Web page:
I can’t believe I’m writing this article. When I saw The Fast and the Furious, I was so upset that I promised I would never see that film again, nor would I bother with any of its sequels. Yet for the past couple of days, some people whose opinions I occasionally pretend to respect have come forward with recommendations for the franchise’s latest entry. “I hated the other films,” they all said, “but I loved this one!”
Now, having sated my curiosity, I’m put in the unthinkable position of joining the chorus. Impossible as it may seem, Fast Five is really fucking good.
There are a lot of ways in which this film is superior to the first, such as the difference in management. TFatF was directed by Rob Cohen — he of xXx, Stealth and the third Mummy film — who could charitably be called a hack. Fast Five and its past few prequels have been directed by Justin Lin and I won’t deny that I’ve made a few jokes about him for it. Imagine how stupid I felt upon discovering that he also directed a few episodes of the TV show Community, including the infamous “Paintball episode,” which I prefer to call “the most amazing half-hour of television I’ve ever seen in my life.” Cohen may be able to make money by filming half-assed, brain-dead “action” films, but with this film and his work on Community, Lin has proven that he can make money by filming awesome brain-dead action films. Mark my words, folks: Justin Lin is one to keep an eye on.
The second big change is that now, the franchise is dealing in a whole ‘nother genre. The first film was supposedly about street racing, yet the screenplay struggled in finding a reason for us to care. The vehicular action was limited almost entirely to the third act and even then, the film was about a crew of gearheads who violently rob innocent truckers for no good reason. Worse still, we were expected to sympathize with the thieves! The action was boring as all heck because we had no one to root for.
The latest movie solves this problem by ditching street races pretty much entirely and becoming a straight-up heist flick. In this film, our band of robbers — made of characters from all the previous films — are trying to get rich so they can retire from their illegal misadventures. They plan to do this by robbing a crime kingpin in Rio out of every cent he’s got. The plot is paper-thin, but it’s enough. We’ve got a clear set of protagonists, we’ve got a douchebag villain and we’ve got a reason to cheer for the former over the latter, which is far, far more than the first film ever gave us.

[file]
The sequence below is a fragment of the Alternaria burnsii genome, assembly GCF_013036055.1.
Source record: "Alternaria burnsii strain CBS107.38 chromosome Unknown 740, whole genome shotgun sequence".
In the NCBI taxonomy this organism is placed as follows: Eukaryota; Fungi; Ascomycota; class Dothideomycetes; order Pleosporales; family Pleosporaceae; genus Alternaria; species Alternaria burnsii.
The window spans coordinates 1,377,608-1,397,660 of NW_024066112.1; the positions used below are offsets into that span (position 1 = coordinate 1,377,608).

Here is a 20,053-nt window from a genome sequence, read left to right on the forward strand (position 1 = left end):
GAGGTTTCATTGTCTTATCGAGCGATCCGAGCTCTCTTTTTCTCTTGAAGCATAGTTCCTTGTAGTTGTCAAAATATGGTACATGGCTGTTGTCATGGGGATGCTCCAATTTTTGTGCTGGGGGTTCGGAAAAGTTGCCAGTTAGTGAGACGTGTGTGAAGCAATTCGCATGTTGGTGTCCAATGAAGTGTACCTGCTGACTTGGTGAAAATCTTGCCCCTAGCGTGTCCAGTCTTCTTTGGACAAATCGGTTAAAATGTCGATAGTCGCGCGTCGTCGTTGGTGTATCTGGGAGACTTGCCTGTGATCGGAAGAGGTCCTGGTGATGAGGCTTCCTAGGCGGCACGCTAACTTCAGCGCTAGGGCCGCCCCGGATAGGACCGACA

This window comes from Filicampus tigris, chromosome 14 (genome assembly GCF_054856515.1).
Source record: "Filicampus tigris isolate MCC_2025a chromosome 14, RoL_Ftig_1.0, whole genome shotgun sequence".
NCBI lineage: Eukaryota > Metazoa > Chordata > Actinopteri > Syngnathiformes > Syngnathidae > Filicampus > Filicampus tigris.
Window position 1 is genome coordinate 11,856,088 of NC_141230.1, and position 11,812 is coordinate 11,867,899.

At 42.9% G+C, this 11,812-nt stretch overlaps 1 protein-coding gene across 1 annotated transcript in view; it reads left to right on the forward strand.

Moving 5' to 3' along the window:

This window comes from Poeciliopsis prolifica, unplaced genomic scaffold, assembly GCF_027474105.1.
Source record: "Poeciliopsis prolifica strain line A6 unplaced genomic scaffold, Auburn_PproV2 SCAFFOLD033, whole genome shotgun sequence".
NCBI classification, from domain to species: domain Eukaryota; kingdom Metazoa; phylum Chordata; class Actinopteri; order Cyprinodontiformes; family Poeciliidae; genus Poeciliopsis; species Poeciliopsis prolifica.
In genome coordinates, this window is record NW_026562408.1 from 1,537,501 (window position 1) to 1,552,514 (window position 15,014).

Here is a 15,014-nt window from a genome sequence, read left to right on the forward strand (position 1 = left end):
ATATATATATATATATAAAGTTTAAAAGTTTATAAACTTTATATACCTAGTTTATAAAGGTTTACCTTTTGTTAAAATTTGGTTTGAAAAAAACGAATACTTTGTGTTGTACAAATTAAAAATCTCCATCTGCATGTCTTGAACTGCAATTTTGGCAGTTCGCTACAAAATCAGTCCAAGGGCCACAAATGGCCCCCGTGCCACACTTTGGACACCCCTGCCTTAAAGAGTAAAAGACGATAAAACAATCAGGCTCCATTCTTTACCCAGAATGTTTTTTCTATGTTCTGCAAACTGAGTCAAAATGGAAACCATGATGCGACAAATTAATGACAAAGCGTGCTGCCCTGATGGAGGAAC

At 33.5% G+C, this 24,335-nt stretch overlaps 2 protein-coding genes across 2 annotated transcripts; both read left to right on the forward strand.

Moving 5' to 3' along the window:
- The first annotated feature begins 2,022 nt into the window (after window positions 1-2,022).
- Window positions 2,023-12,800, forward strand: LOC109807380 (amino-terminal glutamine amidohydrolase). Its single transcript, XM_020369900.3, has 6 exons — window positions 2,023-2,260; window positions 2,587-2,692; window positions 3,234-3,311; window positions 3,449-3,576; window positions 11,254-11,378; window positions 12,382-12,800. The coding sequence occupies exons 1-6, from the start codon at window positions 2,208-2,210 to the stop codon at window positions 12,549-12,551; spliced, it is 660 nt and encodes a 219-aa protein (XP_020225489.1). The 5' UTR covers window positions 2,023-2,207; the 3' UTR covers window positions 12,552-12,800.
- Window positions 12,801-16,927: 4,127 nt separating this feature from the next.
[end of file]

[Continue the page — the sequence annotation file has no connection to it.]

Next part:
It also helps that our leading actors are employed very well. Vin Diesel, for example, plays the de facto leader, which means that he gets far more screen time and dialogue than most of his co-stars. Since Diesel has always been the strongest actor in this cast, giving most of the heavy lifting to him was a very smart move. By contrast, Paul Walker and Jordana Brewster still can’t act, but that doesn’t cause too much damage since neither of them are pushed too far out of their comfort zones.
Unfortunately, there are some characters in the cast that I found borderline intolerable. Tyrese Gibson plays one such character, though his impossible stupidity is slightly redeemed by the occasional humorous moment. That’s more than I can say for Tego Calderon and Don Omar, both of whom play characters in constant and desperate need of a ball gag. The good news is that there are so many characters in this crew and they’re all doing so much that the annoying is spread mercifully thin.
As for the villain… well, what about him? He’s comically evil, he owns the entire corrupt police force, moving right along.
So we’ve got our good thieves, we’ve got our bad crooks, and then we’ve got The Rock. Dwayne Johnson enters the franchise as elite US federal agent Luke Hobbs, a character who deserves his own spin-off film. There’s no denying that the character is horribly written, but Johnson wisely compensates for this with a metric fuckton of American testosterone. This is a character who’s constantly uttering one-liners and an actor who is superb at making one-liners sound badass. Best of all, Hobbs is presented as a man who’s extremely tough and great at his job, yet the film knows better than to make him look like a villain for it. The only reason Hobbs is an antagonist is because we’re looking at this film from the wrong side of the law. Also, Dwayne Johnson does throw down with Vin Diesel for a very lengthy fight scene and it is glorious.